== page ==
A sermon preached on Bible Sunday, 23rd October, by Mark Ward at Sandleheath.

“The best book to read is the bible;

The best book to read is the bible;

If you read it every day, it will help you on your way;

Oh, the best book to read is the bible.”

 

I remember singing that at Scripture Union in my teens, but it has now fallen by the wayside as have many of the old choruses in favour of songs which sound much more like the music of today and maybe that’s no bad thing but at the same time the old choruses were to the point and this one certainly has a very singular message. Or what about:

 

“Read you bible pray every day, pray every day, pray every day;

Read your bible pray every day, if you want to grow, if you want to grow, if you want to grow;

Read your bible, pray every day, if you want to grow.”

 

It’s a very simple message. Today is Bible Sunday, a day we celebrate the bible and a day which reminds us of the foundation of our Christian Faith and it’s growth from a God of vengeance to a God of pure love.

 

I drove up to Swanwick in Derbyshire on Monday morning in the company of Bishop Jonathan and then also of Gary when we collected him from his son Craig’s house in Oxford. We had brunch in Summertown with Craig who has just started theological college at Ridley Hall Oxford and then set off for Derbyshire. The purpose was the Winchester Diocesan Conference which happens at the beginning of each 3 year synod cycle. There were 195 of us and unless you knew the people there was no clue as to who was clergy and who lay because dog-collars and other clerical clothing was banned.

 

Every morning began with a biblically based talk by the former Bishop of Maidstone, Graham Cray. Last time we had Bishop Tom Butler who I found impenetrable in his language but Bishop Cray evidently lives with and talks to normal people and the only times I lost his thread were when I was too busy dwelling on something he had just said. It wasn’t a traditional bible study in the sense that you visit a single passage, more a talk which was illustrated with biblical references but it taught me that this man knew his bible so well and it sustained him.

 

If you have had anything to do with the Parish Mission Action Plan process you will know that the Diocese has 4 strategic principles which we established 3 years ago and Bishop Graham spoke to each of these:

 

Following Bishop Graham we then had a specialist speaker of the day and following that three topics were introduced which fitted in each of those 4 topics for us to discuss and feedback on. We met for Eucharist every morning before breakfast, for a worship session before dinner, full of modern worship songs, and then for night prayer called Compline at 9pm before we retired either to the bar or to bed. Gary, Bishop Jonathan and I were running the worship so we had some very long days as we re-arranged the chapel, filled it with candles and so on to make sure that each experience was new and enticing but also with the aim of focussing people on the word of God.

 

So I have had a lot of bible this week, some familiar bits and some less so. It made me realise what a huge book it is and that there are still large parts of it I know very little about. Dennis might have noticed a recent post of mine on Facebook. A couple of weeks ago at morning prayers, where I work, someone quoted from Ecclesiastes Chapter 4 and then later that same day, somewhere unconnected with work, mentioned it again. So what – well, I don’t think I had heard it before in my 54 years on this earth:

“A cord of 3 strands is not easily broken”. And then on Friday after the talk about generosity I opened a resource booklet to find not only that verse but also an illustration of those 3 strands. Now in the booklet the verse is there to explain three more diocesan principles, Bishop Tim Dakin’s 3 Ps which are:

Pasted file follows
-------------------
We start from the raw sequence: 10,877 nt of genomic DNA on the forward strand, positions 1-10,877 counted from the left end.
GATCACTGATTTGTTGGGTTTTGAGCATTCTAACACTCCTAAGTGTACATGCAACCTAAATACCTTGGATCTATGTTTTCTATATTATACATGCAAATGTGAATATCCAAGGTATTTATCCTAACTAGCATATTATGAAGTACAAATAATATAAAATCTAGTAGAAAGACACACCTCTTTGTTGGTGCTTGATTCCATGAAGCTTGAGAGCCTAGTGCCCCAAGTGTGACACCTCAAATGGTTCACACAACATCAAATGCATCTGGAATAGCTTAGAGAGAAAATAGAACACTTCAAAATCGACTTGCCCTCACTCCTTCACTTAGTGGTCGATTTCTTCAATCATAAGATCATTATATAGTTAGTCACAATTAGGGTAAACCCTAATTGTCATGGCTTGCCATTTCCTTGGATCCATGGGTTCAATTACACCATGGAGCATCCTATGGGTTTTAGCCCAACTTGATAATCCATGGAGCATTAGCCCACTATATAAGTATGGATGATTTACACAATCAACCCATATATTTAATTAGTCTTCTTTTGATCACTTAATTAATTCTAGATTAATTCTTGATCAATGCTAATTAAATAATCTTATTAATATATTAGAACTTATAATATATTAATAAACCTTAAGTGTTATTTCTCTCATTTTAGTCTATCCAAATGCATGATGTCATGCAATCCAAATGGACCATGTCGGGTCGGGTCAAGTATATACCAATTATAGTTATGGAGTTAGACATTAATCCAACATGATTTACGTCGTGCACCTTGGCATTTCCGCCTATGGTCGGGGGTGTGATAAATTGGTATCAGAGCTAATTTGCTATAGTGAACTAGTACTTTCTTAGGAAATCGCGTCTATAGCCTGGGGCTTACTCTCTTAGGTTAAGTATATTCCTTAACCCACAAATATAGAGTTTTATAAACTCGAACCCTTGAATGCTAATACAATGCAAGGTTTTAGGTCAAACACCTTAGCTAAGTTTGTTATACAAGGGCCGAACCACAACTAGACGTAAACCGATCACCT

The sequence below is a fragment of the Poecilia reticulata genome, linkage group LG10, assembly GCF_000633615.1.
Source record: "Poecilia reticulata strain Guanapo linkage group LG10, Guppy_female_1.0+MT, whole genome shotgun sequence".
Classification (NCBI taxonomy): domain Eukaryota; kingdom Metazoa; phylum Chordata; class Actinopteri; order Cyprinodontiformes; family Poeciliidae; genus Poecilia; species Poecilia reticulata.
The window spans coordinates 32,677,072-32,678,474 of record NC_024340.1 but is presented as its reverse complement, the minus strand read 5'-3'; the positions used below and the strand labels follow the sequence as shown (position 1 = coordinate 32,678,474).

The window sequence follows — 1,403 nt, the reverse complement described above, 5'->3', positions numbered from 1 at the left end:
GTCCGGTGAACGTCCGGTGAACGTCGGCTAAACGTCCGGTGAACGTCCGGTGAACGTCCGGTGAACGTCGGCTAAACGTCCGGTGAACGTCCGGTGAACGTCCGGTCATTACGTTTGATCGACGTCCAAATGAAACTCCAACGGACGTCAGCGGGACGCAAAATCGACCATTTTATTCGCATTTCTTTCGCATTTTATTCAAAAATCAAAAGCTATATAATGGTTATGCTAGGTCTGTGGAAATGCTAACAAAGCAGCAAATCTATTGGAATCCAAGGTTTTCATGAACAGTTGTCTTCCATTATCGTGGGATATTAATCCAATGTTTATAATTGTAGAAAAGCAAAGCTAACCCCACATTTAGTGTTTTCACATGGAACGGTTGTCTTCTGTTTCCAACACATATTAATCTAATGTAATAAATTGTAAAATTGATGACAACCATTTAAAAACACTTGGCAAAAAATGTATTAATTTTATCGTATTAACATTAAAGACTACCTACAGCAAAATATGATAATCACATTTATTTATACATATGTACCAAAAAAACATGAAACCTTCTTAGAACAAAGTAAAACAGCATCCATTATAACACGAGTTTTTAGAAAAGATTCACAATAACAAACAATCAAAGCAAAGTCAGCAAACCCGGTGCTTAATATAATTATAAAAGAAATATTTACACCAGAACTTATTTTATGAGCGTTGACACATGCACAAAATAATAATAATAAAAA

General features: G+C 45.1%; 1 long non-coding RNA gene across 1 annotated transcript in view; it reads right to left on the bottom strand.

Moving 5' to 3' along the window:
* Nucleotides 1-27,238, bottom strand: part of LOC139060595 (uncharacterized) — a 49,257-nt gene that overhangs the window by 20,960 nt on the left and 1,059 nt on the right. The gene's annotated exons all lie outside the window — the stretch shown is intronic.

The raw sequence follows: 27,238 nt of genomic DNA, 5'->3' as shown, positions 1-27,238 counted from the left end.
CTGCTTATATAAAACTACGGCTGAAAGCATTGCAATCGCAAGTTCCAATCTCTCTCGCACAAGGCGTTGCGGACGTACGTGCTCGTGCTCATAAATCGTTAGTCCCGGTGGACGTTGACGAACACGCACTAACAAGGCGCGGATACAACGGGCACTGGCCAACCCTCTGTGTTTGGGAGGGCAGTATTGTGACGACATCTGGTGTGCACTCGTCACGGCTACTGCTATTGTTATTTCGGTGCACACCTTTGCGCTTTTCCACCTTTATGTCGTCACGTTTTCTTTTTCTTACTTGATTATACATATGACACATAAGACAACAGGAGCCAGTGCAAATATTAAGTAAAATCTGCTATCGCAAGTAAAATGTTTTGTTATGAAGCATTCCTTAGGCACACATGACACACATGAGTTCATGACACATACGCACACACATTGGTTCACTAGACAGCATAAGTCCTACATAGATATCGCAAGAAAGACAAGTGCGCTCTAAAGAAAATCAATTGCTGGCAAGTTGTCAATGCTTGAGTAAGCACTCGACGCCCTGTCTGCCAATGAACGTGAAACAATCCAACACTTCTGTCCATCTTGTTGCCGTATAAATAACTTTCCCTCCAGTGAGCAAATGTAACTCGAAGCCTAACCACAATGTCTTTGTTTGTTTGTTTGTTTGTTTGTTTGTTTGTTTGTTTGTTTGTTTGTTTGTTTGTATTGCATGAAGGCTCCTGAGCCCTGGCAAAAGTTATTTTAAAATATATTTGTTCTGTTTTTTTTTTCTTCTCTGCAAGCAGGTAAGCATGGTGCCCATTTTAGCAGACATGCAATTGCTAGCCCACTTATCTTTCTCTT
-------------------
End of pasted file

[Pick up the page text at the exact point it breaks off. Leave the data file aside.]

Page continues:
Passionate Personal Spirituality;

Pioneering Faith Communities;

And, Prophetic Global Citizenship.

They come from the first sermon he preached when he was consecrated as the Lord Bishop of Winchester.

 

Yes there is a danger of all these principles to become jargon, but they are all based in scripture. Bishop Tim’s mantra, a bit like Tony Blair’s “education, education, education”, is “Mission, Mission, Mission”, – he was head of the Church Missionary Society before he became Bishop of Winchester and was born and lived in Africa for many years heading a theological college there. So his message is very clear “We the Church, be it CofE or Methodist or both as here, need to take our message out there into the world”, and by that he means Sandleheath and Fordingbridge and Downton and Ringwood, and meet people where they are. We need to engage with them in their lives, at work, in the co-op, in the pub, at the football, and ask them how can we help you, what can the Church do for you to help you in your life? We need to become relevant again or else we will die.  He isn’t suggesting we should Bible bash, far from it, he is saying we need to help deal with their social issues, what affects their lives, poverty, addiction, family breakdown and so on. So what does the bible have to do with it – well it informs us, it teaches you and me so we can be with people and walk alongside them – it tells us not to judge, not to preach but instead to encourage, it teaches us humility and it teaches us to be servants, not just of God but of those people.

 

In his sermon on Friday the Bishop said we need to stand firm against the enemy – poverty, family issues, addiction and all the other modern evils, we need to struggle against evil ourselves and we need to be strong, again not of ourselves but strong in the Lord.

 

So going back to my three strands for Ecclesiastes – what are they, well I am going for Prayer, Scripture and the Holy Spirit. If we take those three things into any situation we can stand up against evil.

 

Do you read your bible every day? I must admit I have only got better at it since I was licenced as a Reader, almost because I was forced to, because if I don’t then I can’t talk knowledgably about the reading set for the day, so for 40 years I wasn’t great at doing it every day, even with bible reading notes.